Responsibility for S4C, the world’s only Welsh language channel, would transfer to the National Assembly for Wales, as would the funding for the channel that is currently with the Department for Culture, Media and Sport.  We will ensure that S4C is adequately funded and that the channel maintains editorial independence.  Again, the Welsh Government should appoint the board members of the S4C Authority following public hearings. 

We support establishing a new Welsh language  multimedia service to operate online, on radio and other platforms, in order  to reflect the needs of Welsh language audiences and improve current affairs coverage in Wales. 
Ofcom’s office in Wales should have greater powers, including the authority to take licensing decisions.  The members of Ofcom’s Advisory Committee for Wales should be appointed by the Welsh Government.  This would be best achieved by the federalization of the work of Ofcom in a UK context.

We will give local newspapers the status of ‘community assets’ so that owners could not close them without communities having the opportunity to keep their paper.  It is important for there to be a plurality of opinions and information sources.  We will oppose any reduction in Welsh produced news and non-news content in our media.

A flourishing media environment and creative sector.

We believe that responsibility for broadcasting in Scotland should transfer from Westminster to the Scottish Parliament and we will support moves to more devolved arrangements for the BBC with greater powers and funding for the different national and regional broadcasting areas, such as BBC Scotland.

We believe that the licence fee should be retained with any replacement system, which should be based primarily on the ability to pay, in place by the end of the next BBC Charter period.

BBC Scotland should receive a fairer share of BBC income, reflecting more accurately the licence fee revenue raised here in Scotland.  This would provide a boost of over £100 million, which we believe will provide important new opportunities for production companies and the creative sector in Scotland.

The Scottish Government and Parliament should have a substantial role at all stages in the review of the BBC Charter and we will work to ensure that any new governance arrangements for the BBC better reflect Scotland’s interests.

It should also be for the Scottish Government to decide which sporting events in Scotland should be included in the list of these that are free to view in Scotland.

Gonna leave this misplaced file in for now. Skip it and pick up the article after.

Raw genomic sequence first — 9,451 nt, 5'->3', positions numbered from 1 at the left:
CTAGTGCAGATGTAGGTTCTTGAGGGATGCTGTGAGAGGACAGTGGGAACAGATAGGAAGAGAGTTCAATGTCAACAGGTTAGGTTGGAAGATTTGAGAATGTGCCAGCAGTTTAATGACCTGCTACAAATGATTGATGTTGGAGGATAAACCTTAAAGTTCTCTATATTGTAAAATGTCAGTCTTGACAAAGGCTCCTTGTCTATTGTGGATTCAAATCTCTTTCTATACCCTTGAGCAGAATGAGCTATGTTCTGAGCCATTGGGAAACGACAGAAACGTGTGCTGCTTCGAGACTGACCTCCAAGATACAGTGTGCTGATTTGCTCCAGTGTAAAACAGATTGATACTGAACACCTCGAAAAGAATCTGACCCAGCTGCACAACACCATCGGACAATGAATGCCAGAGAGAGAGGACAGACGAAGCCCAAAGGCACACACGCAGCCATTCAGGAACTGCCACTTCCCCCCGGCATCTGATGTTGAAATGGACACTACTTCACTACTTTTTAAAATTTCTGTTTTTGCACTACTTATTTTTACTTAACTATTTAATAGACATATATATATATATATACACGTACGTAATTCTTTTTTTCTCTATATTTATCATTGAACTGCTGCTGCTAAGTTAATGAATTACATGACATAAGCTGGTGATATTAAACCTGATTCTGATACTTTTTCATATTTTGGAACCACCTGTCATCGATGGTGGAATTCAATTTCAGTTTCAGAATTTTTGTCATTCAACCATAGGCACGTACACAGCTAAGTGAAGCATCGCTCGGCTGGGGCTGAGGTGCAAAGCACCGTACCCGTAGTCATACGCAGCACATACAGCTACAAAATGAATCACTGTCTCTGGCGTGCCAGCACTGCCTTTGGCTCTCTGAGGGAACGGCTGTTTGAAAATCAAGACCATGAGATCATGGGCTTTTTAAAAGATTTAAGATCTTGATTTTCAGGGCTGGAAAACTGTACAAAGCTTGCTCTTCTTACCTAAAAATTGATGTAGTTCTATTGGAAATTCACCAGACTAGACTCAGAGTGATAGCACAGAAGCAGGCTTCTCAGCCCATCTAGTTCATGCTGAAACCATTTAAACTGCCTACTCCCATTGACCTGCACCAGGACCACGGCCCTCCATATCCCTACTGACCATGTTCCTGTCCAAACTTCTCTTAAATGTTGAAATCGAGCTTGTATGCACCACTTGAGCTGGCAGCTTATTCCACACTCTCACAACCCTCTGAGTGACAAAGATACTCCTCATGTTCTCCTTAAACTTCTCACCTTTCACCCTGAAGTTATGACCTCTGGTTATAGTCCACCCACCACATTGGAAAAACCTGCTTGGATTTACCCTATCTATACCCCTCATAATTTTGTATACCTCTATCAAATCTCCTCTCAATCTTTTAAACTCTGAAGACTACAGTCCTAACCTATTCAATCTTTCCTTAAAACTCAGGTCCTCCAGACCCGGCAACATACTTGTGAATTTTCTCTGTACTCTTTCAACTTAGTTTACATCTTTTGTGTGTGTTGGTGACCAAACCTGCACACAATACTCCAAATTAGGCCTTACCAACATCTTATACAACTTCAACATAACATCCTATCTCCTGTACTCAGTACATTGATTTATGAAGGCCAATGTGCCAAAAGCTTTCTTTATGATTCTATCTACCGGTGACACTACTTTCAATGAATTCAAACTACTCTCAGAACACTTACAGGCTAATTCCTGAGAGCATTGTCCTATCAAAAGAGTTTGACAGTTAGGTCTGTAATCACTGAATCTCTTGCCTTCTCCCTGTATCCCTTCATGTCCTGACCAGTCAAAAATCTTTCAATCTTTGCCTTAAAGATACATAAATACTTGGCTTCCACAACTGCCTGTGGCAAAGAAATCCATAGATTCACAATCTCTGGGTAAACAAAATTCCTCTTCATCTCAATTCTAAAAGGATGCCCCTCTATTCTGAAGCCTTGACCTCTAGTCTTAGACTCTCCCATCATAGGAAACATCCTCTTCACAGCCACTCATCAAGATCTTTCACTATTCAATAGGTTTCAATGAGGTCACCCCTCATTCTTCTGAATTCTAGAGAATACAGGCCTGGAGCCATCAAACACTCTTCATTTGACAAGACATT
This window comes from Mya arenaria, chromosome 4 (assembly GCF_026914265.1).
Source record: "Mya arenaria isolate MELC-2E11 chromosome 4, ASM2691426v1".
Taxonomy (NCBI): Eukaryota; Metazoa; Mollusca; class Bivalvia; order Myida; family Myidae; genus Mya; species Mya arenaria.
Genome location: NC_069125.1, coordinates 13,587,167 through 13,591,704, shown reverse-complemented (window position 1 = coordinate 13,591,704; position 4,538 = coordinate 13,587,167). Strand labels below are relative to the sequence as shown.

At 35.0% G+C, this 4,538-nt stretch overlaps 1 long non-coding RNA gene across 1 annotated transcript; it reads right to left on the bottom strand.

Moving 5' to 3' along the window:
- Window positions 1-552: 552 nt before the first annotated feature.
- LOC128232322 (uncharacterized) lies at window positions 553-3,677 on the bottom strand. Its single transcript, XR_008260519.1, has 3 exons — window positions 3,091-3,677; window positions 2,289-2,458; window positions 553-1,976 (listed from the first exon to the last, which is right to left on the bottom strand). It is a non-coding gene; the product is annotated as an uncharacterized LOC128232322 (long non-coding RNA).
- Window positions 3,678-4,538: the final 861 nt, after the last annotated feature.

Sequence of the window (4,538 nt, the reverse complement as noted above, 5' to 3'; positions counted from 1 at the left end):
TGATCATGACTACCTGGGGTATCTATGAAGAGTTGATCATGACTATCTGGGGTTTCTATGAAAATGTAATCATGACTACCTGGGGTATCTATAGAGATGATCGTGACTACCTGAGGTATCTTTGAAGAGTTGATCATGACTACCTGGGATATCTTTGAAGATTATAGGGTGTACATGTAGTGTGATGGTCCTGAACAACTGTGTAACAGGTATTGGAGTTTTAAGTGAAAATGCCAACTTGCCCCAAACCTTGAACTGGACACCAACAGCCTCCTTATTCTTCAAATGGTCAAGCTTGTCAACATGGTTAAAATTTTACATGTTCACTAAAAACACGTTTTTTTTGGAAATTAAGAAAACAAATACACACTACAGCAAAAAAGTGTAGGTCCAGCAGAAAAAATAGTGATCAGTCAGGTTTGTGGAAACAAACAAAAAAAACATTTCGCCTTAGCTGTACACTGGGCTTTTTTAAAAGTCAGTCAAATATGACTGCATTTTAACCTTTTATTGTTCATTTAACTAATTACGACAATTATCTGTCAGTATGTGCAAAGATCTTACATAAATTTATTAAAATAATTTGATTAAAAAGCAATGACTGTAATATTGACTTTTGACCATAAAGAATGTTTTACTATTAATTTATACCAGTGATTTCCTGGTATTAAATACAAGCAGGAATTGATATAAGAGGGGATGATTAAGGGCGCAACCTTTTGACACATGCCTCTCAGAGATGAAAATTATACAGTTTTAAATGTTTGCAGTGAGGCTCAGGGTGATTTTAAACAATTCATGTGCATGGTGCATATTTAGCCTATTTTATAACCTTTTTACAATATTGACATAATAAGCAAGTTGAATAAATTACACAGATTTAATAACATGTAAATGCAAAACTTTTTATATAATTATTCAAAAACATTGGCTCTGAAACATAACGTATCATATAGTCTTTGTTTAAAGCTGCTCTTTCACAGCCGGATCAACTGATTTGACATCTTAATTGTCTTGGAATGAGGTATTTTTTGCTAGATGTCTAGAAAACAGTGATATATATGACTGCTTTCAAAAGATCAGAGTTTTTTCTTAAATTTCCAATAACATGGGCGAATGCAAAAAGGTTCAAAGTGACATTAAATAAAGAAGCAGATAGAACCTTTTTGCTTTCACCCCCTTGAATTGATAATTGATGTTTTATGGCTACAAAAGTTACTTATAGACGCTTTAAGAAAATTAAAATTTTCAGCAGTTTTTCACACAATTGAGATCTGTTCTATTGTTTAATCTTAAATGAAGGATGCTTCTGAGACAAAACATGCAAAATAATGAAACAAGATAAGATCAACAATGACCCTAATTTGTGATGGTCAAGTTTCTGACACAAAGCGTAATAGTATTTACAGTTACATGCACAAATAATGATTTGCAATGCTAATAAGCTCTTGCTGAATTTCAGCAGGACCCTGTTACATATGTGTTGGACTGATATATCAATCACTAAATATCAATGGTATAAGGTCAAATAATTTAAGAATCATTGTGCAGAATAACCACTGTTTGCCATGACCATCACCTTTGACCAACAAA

Regulation of print media is already devolved.  The Scottish Parliament chose, on a cross party basis, to support the UK Government’s actions to implement Leveson.  We will consider carefully the results of the first year review and work with other parties, in Scotland and Westminster, to ensure effective regulation of the media on a non-political basis.

We also recognise the importance of improving access to the internet, especially for some of our more remote or disadvantaged communities.  In government we are working to maximise the availability of high-speed broadband across Scotland and are also providing funding of £1.5 million to increase free provision of Wi-Fi in public buildings.

Our aim is to deliver a future-proofed infrastructure that will establish world-class digital connectivity across Scotland by 2020 including tackling the digital divide.  That is why we are investing in Superfast Broadband, so that at least 95% of premises across Scotland will be able to access fibre broadband by the end of 2017.

The UKIP manifesto does not specifically address media policies.

However in its pre-election Policies for People document the party says it will “review the BBC Licence Fee with a view to its reduction. Prosecution of non-payments of the Licence Fee would be taken out of the criminal sphere and made a civil offence.”

Many of us will be attending hustings events over the next week to hear what our local candidates have to offer.

In our most recent newsletter we included some suggestions of things to ask candidates about our particular areas of concern.  Many people have been in contact about these so here are they are again – we hope you will find them useful.

  • What’s the future for television regulation – particularly the role of Ofcom?

  • If you were elected what would you do to ensure that broadcasting standards are improved?
  • Do you think that further legislation is needed to ensure that children are protected from accessing inappropriate content on their computers, games consoles and mobile phones?

  • As the situation currently stands children are able to access post watershed television content online without adequate protection.  Would you support legislation to protect them and make post-watershed content on catch-up TV something which is opted into rather than opted out of?

  • Do you think the proliferation of online pornography is a problem and, if so, how is this best dealt with?

  • Do you feel that children are being prematurely sexualised and, if so, how would you propose to tackle this?

  • Currently the British Board of Film Classification (BBFC) is a self regulating industry body.  Do you think it should be made accountable to Parliament in its decisions?

  • Do you think there is a need for reform of the current obscenity law which defines obscenity as ‘that which is likely to deprave and corrupt’ to a more specific definition?

  • ATVOD (the Authority for Television on Demand) wants all websites hosting pornographic content to have robust age verification tools in place.  They have called for urgent legislation so that banks and other payment processors are prohibited from handling fees for services from UK citizens to unregulated sites.  If you were elected would you support this proposal?